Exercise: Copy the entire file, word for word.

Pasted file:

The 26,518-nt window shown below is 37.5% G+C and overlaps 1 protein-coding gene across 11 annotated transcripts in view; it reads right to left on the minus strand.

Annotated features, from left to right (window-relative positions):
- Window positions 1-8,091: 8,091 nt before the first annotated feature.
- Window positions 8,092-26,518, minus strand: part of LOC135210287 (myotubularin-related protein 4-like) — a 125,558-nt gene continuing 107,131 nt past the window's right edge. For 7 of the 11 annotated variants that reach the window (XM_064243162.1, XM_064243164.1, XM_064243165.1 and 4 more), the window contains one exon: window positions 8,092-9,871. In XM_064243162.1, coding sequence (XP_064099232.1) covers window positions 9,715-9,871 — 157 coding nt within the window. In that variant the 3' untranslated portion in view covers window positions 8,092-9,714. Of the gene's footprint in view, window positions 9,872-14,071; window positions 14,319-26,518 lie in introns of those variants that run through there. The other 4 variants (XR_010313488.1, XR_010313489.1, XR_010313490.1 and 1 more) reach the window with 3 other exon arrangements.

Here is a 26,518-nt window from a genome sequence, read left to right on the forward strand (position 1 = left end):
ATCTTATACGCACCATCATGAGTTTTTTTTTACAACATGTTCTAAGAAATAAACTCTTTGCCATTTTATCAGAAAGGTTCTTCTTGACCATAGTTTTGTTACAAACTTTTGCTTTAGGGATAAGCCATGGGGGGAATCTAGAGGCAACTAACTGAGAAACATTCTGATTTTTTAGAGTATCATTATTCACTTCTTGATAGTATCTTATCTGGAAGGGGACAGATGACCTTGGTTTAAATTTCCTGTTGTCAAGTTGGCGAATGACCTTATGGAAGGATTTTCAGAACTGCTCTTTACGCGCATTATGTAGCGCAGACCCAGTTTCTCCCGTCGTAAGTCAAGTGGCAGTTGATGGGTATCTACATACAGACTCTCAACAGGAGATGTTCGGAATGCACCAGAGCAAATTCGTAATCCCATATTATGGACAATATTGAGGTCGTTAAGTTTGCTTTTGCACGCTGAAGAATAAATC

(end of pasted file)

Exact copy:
The 26,518-nt window shown below is 37.5% G+C and overlaps 1 protein-coding gene across 11 annotated transcripts in view; it reads right to left on the minus strand.

Annotated features, from left to right (window-relative positions):
- Window positions 1-8,091: 8,091 nt before the first annotated feature.
- Window positions 8,092-26,518, minus strand: part of LOC135210287 (myotubularin-related protein 4-like) — a 125,558-nt gene continuing 107,131 nt past the window's right edge. For 7 of the 11 annotated variants that reach the window (XM_064243162.1, XM_064243164.1, XM_064243165.1 and 4 more), the window contains one exon: window positions 8,092-9,871. In XM_064243162.1, coding sequence (XP_064099232.1) covers window positions 9,715-9,871 — 157 coding nt within the window. In that variant the 3' untranslated portion in view covers window positions 8,092-9,714. Of the gene's footprint in view, window positions 9,872-14,071; window positions 14,319-26,518 lie in introns of those variants that run through there. The other 4 variants (XR_010313488.1, XR_010313489.1, XR_010313490.1 and 1 more) reach the window with 3 other exon arrangements.

Here is a 26,518-nt window from a genome sequence, read left to right on the forward strand (position 1 = left end):
ATCTTATACGCACCATCATGAGTTTTTTTTTACAACATGTTCTAAGAAATAAACTCTTTGCCATTTTATCAGAAAGGTTCTTCTTGACCATAGTTTTGTTACAAACTTTTGCTTTAGGGATAAGCCATGGGGGGAATCTAGAGGCAACTAACTGAGAAACATTCTGATTTTTTAGAGTATCATTATTCACTTCTTGATAGTATCTTATCTGGAAGGGGACAGATGACCTTGGTTTAAATTTCCTGTTGTCAAGTTGGCGAATGACCTTATGGAAGGATTTTCAGAACTGCTCTTTACGCGCATTATGTAGCGCAGACCCAGTTTCTCCCGTCGTAAGTCAAGTGGCAGTTGATGGGTATCTACATACAGACTCTCAACAGGAGATGTTCGGAATGCACCAGAGCAAATTCGTAATCCCATATTATGGACAATATTGAGGTCGTTAAGTTTGCTTTTGCACGCTGAAGAATAAATC